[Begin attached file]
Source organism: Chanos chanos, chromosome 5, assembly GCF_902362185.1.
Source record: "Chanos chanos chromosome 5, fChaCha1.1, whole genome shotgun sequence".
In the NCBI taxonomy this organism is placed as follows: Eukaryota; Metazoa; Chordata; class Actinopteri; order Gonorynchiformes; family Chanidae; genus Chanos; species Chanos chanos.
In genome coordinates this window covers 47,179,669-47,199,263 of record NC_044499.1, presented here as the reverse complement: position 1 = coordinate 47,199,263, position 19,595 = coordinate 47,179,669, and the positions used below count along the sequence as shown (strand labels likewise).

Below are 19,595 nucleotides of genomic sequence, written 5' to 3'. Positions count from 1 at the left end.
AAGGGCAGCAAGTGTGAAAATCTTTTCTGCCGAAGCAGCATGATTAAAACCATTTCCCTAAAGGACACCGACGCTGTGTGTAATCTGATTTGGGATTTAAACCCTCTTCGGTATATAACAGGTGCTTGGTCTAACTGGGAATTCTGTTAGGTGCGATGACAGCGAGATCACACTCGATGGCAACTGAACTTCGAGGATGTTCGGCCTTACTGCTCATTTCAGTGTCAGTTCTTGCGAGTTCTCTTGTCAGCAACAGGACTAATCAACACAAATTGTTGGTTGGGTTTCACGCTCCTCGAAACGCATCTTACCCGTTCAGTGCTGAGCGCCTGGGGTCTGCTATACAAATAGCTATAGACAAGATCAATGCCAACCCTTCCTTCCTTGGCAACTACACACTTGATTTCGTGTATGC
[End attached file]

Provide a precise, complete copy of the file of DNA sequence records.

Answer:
Source organism: Chanos chanos, chromosome 5, assembly GCF_902362185.1.
Source record: "Chanos chanos chromosome 5, fChaCha1.1, whole genome shotgun sequence".
In the NCBI taxonomy this organism is placed as follows: Eukaryota; Metazoa; Chordata; class Actinopteri; order Gonorynchiformes; family Chanidae; genus Chanos; species Chanos chanos.
In genome coordinates this window covers 47,179,669-47,199,263 of record NC_044499.1, presented here as the reverse complement: position 1 = coordinate 47,199,263, position 19,595 = coordinate 47,179,669, and the positions used below count along the sequence as shown (strand labels likewise).

Below are 19,595 nucleotides of genomic sequence, written 5' to 3'. Positions count from 1 at the left end.
AAGGGCAGCAAGTGTGAAAATCTTTTCTGCCGAAGCAGCATGATTAAAACCATTTCCCTAAAGGACACCGACGCTGTGTGTAATCTGATTTGGGATTTAAACCCTCTTCGGTATATAACAGGTGCTTGGTCTAACTGGGAATTCTGTTAGGTGCGATGACAGCGAGATCACACTCGATGGCAACTGAACTTCGAGGATGTTCGGCCTTACTGCTCATTTCAGTGTCAGTTCTTGCGAGTTCTCTTGTCAGCAACAGGACTAATCAACACAAATTGTTGGTTGGGTTTCACGCTCCTCGAAACGCATCTTACCCGTTCAGTGCTGAGCGCCTGGGGTCTGCTATACAAATAGCTATAGACAAGATCAATGCCAACCCTTCCTTCCTTGGCAACTACACACTTGATTTCGTGTATGC